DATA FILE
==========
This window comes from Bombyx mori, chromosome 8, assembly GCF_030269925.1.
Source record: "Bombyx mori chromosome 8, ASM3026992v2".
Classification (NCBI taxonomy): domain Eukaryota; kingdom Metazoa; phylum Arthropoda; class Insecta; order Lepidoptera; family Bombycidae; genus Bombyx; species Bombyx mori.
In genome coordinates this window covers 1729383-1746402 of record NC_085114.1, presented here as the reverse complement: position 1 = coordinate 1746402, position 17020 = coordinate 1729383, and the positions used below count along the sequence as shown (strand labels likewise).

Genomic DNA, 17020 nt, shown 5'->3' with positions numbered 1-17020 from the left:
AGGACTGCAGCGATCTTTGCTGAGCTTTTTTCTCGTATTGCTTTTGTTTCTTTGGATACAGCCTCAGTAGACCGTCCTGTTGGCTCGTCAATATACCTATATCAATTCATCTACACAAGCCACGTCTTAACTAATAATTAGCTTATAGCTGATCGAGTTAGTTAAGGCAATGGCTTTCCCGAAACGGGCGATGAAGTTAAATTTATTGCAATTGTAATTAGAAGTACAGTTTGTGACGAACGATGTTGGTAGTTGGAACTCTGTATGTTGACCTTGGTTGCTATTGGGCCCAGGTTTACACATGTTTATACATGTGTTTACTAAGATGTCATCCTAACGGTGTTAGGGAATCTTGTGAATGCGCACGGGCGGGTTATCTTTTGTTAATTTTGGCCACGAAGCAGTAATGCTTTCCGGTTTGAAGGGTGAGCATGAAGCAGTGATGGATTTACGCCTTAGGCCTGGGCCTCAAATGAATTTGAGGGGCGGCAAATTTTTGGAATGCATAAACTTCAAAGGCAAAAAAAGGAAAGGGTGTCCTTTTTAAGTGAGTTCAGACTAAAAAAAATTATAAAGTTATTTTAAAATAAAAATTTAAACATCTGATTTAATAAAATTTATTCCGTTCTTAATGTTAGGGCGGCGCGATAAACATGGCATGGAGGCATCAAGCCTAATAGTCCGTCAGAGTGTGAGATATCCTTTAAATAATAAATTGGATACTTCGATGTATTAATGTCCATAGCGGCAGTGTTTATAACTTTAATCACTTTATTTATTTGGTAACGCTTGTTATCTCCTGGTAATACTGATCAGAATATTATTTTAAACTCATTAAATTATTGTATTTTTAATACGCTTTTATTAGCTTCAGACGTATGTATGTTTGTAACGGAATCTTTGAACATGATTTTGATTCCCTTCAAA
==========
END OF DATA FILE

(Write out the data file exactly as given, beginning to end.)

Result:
This window comes from Bombyx mori, chromosome 8, assembly GCF_030269925.1.
Source record: "Bombyx mori chromosome 8, ASM3026992v2".
Classification (NCBI taxonomy): domain Eukaryota; kingdom Metazoa; phylum Arthropoda; class Insecta; order Lepidoptera; family Bombycidae; genus Bombyx; species Bombyx mori.
In genome coordinates this window covers 1729383-1746402 of record NC_085114.1, presented here as the reverse complement: position 1 = coordinate 1746402, position 17020 = coordinate 1729383, and the positions used below count along the sequence as shown (strand labels likewise).

Genomic DNA, 17020 nt, shown 5'->3' with positions numbered 1-17020 from the left:
AGGACTGCAGCGATCTTTGCTGAGCTTTTTTCTCGTATTGCTTTTGTTTCTTTGGATACAGCCTCAGTAGACCGTCCTGTTGGCTCGTCAATATACCTATATCAATTCATCTACACAAGCCACGTCTTAACTAATAATTAGCTTATAGCTGATCGAGTTAGTTAAGGCAATGGCTTTCCCGAAACGGGCGATGAAGTTAAATTTATTGCAATTGTAATTAGAAGTACAGTTTGTGACGAACGATGTTGGTAGTTGGAACTCTGTATGTTGACCTTGGTTGCTATTGGGCCCAGGTTTACACATGTTTATACATGTGTTTACTAAGATGTCATCCTAACGGTGTTAGGGAATCTTGTGAATGCGCACGGGCGGGTTATCTTTTGTTAATTTTGGCCACGAAGCAGTAATGCTTTCCGGTTTGAAGGGTGAGCATGAAGCAGTGATGGATTTACGCCTTAGGCCTGGGCCTCAAATGAATTTGAGGGGCGGCAAATTTTTGGAATGCATAAACTTCAAAGGCAAAAAAAGGAAAGGGTGTCCTTTTTAAGTGAGTTCAGACTAAAAAAAATTATAAAGTTATTTTAAAATAAAAATTTAAACATCTGATTTAATAAAATTTATTCCGTTCTTAATGTTAGGGCGGCGCGATAAACATGGCATGGAGGCATCAAGCCTAATAGTCCGTCAGAGTGTGAGATATCCTTTAAATAATAAATTGGATACTTCGATGTATTAATGTCCATAGCGGCAGTGTTTATAACTTTAATCACTTTATTTATTTGGTAACGCTTGTTATCTCCTGGTAATACTGATCAGAATATTATTTTAAACTCATTAAATTATTGTATTTTTAATACGCTTTTATTAGCTTCAGACGTATGTATGTTTGTAACGGAATCTTTGAACATGATTTTGATTCCCTTCAAA